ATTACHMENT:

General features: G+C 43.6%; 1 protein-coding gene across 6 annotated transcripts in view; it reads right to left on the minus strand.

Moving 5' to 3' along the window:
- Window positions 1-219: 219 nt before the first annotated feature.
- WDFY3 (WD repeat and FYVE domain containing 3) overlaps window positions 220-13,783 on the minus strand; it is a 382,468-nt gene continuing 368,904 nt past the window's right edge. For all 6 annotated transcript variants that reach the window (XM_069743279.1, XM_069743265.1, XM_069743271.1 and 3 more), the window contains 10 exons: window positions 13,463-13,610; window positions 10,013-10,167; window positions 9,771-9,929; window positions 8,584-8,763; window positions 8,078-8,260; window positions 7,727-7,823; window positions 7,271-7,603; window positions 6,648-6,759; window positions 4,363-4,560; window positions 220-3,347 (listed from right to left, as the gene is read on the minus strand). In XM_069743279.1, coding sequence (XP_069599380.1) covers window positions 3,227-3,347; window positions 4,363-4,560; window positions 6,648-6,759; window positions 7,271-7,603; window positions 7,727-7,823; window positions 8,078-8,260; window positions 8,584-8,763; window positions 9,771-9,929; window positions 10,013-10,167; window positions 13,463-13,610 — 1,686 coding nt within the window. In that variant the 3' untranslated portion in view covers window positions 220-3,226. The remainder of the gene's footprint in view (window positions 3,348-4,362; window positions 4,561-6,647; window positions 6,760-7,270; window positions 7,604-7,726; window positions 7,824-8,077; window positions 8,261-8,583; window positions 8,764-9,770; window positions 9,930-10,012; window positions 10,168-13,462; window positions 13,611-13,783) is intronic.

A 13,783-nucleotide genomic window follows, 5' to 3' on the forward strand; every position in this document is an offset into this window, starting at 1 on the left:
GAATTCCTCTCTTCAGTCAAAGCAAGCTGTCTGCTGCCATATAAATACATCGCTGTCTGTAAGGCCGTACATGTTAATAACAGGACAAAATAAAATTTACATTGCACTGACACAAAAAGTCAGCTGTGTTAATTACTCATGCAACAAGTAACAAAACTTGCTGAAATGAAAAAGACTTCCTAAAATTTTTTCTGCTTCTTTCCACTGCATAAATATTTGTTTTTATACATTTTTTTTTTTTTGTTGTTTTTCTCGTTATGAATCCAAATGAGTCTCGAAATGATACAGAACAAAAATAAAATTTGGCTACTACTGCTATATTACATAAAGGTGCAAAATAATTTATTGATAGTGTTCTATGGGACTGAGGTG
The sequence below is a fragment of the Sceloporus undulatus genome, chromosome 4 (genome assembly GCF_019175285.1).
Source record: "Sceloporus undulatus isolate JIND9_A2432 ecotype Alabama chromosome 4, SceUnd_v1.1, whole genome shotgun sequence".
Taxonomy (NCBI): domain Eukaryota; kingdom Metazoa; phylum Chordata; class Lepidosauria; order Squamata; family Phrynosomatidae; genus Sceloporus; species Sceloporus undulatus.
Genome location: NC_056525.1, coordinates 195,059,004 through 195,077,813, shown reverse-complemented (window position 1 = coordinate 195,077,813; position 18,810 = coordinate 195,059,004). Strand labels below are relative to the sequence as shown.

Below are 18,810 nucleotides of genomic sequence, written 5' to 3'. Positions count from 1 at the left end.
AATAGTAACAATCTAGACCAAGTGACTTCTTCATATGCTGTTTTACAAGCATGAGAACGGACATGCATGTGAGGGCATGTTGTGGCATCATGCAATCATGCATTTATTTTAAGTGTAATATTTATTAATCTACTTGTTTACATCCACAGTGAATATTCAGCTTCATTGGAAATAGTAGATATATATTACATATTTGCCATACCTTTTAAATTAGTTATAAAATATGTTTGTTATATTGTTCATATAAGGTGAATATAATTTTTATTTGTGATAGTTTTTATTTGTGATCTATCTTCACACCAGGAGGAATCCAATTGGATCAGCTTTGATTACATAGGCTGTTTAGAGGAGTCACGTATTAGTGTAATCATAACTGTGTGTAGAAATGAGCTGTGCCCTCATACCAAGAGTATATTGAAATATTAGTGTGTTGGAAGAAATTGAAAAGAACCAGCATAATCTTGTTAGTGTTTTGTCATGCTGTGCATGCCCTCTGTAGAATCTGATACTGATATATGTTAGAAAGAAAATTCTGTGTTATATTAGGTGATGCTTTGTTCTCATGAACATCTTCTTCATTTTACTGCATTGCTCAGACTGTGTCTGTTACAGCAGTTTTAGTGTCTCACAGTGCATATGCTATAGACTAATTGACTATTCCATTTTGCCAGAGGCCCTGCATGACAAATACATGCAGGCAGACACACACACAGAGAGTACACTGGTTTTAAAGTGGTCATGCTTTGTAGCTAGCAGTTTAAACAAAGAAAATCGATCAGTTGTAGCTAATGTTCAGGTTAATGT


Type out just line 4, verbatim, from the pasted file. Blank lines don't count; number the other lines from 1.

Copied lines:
- WDFY3 (WD repeat and FYVE domain containing 3) overlaps window positions 220-13,783 on the minus strand; it is a 382,468-nt gene continuing 368,904 nt past the window's right edge. For all 6 annotated transcript variants that reach the window (XM_069743279.1, XM_069743265.1, XM_069743271.1 and 3 more), the window contains 10 exons: window positions 13,463-13,610; window positions 10,013-10,167; window positions 9,771-9,929; window positions 8,584-8,763; window positions 8,078-8,260; window positions 7,727-7,823; window positions 7,271-7,603; window positions 6,648-6,759; window positions 4,363-4,560; window positions 220-3,347 (listed from right to left, as the gene is read on the minus strand). In XM_069743279.1, coding sequence (XP_069599380.1) covers window positions 3,227-3,347; window positions 4,363-4,560; window positions 6,648-6,759; window positions 7,271-7,603; window positions 7,727-7,823; window positions 8,078-8,260; window positions 8,584-8,763; window positions 9,771-9,929; window positions 10,013-10,167; window positions 13,463-13,610 — 1,686 coding nt within the window. In that variant the 3' untranslated portion in view covers window positions 220-3,226. The remainder of the gene's footprint in view (window positions 3,348-4,362; window positions 4,561-6,647; window positions 6,760-7,270; window positions 7,604-7,726; window positions 7,824-8,077; window positions 8,261-8,583; window positions 8,764-9,770; window positions 9,930-10,012; window positions 10,168-13,462; window positions 13,611-13,783) is intronic.